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  • Writer's pictureJenny Wynter

Fathers' Day Turtles

In grade two, we had to bring in a photo of our family.

I brought in this one, taken during a cruise to Fiji almost exactly a year before my mother died.

I loved this pic - and still do - as it’s one of the only photos I have of me and my sister with both of my “mothers” in it: my real one and my grandmother who raised me.

Yet my pride turned to distress when kid after kid kept pointing to the guy holding a turtle in the middle of it and asking “Is that your dad?”

It’s hilarious now of course.

But at the time I was just devastated that this was what they wanted to focus on.

You see, I didn’t know my Dad. He and my mum split while she was still pregnant with me.

And aside from visiting occasionally when I was tiny, from age 5 (once my mum died) I never saw him again.

Well, not until I was an adult.

But the thing is, I never missed having a dad around.

I never felt deprived or less than.

The only time I really thought about it at all was in the lead up to Fathers' Day at school, when we’d have to make a card or art project for our dads, whereupon I’d feel a bit sick, shake it off and just make something for one of my uncles.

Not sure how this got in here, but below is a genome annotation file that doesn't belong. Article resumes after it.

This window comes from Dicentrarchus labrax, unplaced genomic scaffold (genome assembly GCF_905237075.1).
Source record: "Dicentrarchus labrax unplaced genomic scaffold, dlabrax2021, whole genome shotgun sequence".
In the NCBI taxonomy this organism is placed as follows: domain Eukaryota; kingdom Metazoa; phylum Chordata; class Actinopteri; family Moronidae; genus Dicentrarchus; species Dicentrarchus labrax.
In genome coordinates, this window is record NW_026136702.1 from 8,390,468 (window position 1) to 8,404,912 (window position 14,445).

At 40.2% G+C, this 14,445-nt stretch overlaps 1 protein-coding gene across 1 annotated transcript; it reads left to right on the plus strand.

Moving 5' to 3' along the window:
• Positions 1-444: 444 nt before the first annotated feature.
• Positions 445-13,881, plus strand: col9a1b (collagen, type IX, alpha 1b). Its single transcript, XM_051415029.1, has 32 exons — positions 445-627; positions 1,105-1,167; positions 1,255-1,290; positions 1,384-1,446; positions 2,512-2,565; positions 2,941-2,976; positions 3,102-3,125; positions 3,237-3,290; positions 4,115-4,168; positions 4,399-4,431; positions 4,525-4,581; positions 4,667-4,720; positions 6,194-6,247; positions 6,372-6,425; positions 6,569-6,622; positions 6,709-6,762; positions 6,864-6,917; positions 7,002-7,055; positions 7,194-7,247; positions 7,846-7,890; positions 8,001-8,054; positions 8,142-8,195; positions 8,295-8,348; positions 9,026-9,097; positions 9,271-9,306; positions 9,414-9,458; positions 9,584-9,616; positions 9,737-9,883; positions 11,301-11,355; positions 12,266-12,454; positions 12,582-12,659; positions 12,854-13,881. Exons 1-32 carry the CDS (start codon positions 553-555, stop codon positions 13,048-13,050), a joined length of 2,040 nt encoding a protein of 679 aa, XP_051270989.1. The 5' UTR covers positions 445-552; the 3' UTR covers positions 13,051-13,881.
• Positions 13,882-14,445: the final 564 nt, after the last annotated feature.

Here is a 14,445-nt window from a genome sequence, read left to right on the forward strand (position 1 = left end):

When I finally met my dad again, I was 18.

I was almost physically sick with nerves. Shaking, I met him, we hugged… and then within five minutes the tone was set.

As we ordered lunch, and it became apparent that I was vegetarian, he looked me up, he looked me down and said “Gees you must eat a lot of pasta.”

What could I say?

“Yes well I was searching for my father-shaped hole in the bottom of every lasagne?”

“While you were absent I had to make do with Papa Giuseppe?”

“Ah McCain, you’ve done it again?”

Instead I laughed weakly and ordered a salad.

It was a strained relationship right up until his death.

We were polar opposites.

When I got the phone call that he’d died, I shed a tear.

But that was it.

It was then that I realised what a privilege it is to grieve somebody. As excruciating as it is, the beauty of it is it shows how deeply you loved, how connected you were. To not grieve, like me over my dad, is actually just pretty damn sad.

When we scattered his ashes, my sister (from my dad’s first family; it turns out I have four siblings who were all adults before I was even born) told me that when she sat with my dad a couple of days before he died, he’d told her:

“I’ve wasted my whole life. And I was a terrible father.”

Now THAT made me cry.

I’m so grateful that I now have the privilege of being partnered with an incredible human who happens to also be a beautiful father, to his kids, to my kids, to our fur-kids, and who has thus taken some of the triggers out of Fathers Day for me.

That said, I’m yet to see him hold a turtle upside down.

But it’s early days.

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